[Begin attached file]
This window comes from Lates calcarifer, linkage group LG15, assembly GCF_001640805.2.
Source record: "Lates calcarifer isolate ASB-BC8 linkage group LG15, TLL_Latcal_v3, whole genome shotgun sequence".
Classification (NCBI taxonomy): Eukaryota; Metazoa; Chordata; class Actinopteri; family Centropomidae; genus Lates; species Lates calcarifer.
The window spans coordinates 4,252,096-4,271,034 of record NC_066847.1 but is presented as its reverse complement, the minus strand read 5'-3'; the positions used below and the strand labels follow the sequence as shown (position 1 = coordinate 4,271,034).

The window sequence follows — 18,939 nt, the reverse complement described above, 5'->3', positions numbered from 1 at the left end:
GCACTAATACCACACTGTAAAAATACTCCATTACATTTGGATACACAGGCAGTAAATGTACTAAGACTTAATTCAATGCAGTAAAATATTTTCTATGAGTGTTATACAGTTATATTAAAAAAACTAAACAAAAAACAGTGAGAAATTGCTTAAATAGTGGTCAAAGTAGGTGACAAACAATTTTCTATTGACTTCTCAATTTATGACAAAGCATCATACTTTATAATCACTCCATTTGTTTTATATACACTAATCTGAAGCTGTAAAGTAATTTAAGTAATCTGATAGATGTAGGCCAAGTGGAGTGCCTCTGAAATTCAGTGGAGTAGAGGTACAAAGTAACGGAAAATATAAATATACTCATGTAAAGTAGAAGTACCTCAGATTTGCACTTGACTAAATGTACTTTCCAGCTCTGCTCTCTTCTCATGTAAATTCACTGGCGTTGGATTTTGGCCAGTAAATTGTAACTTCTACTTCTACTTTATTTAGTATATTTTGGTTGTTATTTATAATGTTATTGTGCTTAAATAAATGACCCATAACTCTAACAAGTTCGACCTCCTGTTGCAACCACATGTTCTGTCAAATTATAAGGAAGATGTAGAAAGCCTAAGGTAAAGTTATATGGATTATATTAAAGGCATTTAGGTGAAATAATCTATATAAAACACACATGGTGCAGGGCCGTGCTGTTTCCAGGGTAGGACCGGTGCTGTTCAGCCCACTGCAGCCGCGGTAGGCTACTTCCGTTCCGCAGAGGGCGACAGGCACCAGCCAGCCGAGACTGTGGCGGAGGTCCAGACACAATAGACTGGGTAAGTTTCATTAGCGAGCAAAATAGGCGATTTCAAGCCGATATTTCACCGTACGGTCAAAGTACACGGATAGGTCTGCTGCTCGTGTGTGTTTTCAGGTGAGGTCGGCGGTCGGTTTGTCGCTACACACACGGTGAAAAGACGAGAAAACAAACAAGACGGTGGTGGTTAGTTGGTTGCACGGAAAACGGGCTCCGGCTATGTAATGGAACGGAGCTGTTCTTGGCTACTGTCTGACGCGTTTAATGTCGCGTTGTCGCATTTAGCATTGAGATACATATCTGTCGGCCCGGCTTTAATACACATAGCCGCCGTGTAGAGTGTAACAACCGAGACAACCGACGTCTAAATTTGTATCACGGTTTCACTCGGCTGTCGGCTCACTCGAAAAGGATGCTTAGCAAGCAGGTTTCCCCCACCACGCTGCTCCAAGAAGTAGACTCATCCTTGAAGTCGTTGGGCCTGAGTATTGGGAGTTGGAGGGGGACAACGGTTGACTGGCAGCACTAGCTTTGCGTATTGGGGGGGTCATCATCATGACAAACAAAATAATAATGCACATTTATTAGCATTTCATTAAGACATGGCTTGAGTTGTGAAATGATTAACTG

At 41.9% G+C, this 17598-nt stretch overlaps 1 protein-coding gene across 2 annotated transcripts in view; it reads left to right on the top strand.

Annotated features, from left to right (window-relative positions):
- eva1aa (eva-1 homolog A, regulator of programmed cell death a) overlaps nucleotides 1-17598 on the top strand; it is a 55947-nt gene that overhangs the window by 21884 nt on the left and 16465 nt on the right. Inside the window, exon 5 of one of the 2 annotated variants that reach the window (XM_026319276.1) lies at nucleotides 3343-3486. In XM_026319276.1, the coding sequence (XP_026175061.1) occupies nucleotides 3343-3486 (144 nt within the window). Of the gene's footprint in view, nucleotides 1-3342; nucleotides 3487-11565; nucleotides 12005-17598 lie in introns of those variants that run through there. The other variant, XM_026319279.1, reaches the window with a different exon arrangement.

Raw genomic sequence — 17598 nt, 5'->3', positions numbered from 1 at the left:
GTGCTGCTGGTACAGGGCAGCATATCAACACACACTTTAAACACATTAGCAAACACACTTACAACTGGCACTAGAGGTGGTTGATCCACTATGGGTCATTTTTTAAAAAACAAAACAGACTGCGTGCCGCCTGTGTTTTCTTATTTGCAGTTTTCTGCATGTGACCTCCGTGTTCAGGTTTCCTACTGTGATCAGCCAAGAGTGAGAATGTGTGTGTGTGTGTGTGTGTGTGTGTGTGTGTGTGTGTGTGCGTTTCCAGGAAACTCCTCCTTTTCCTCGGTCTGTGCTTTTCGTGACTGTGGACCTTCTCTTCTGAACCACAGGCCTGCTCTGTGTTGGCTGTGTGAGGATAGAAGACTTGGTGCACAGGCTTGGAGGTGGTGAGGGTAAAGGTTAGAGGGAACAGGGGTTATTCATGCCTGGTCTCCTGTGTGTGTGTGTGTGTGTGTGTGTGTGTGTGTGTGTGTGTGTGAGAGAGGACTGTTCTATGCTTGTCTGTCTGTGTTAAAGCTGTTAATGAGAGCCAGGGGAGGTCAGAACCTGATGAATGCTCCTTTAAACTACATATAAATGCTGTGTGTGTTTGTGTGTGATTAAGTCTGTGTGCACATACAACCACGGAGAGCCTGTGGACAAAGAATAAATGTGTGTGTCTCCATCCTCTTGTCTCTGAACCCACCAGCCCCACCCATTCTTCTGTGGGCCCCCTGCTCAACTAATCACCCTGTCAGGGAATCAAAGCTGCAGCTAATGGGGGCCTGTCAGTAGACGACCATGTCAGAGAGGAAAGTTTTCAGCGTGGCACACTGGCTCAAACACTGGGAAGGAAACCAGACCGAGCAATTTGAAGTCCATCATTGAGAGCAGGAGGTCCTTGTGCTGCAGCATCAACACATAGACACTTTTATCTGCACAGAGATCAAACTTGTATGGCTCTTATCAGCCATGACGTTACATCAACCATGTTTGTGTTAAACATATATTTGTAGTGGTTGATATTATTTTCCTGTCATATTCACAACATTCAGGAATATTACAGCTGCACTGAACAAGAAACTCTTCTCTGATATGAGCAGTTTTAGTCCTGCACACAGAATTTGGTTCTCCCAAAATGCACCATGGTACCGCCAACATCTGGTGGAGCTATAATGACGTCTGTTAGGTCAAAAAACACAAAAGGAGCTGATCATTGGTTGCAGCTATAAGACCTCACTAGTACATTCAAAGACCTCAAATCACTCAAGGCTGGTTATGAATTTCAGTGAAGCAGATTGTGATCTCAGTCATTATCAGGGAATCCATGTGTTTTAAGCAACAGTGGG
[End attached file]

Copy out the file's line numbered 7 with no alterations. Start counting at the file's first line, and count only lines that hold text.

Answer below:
At 41.9% G+C, this 17598-nt stretch overlaps 1 protein-coding gene across 2 annotated transcripts in view; it reads left to right on the top strand.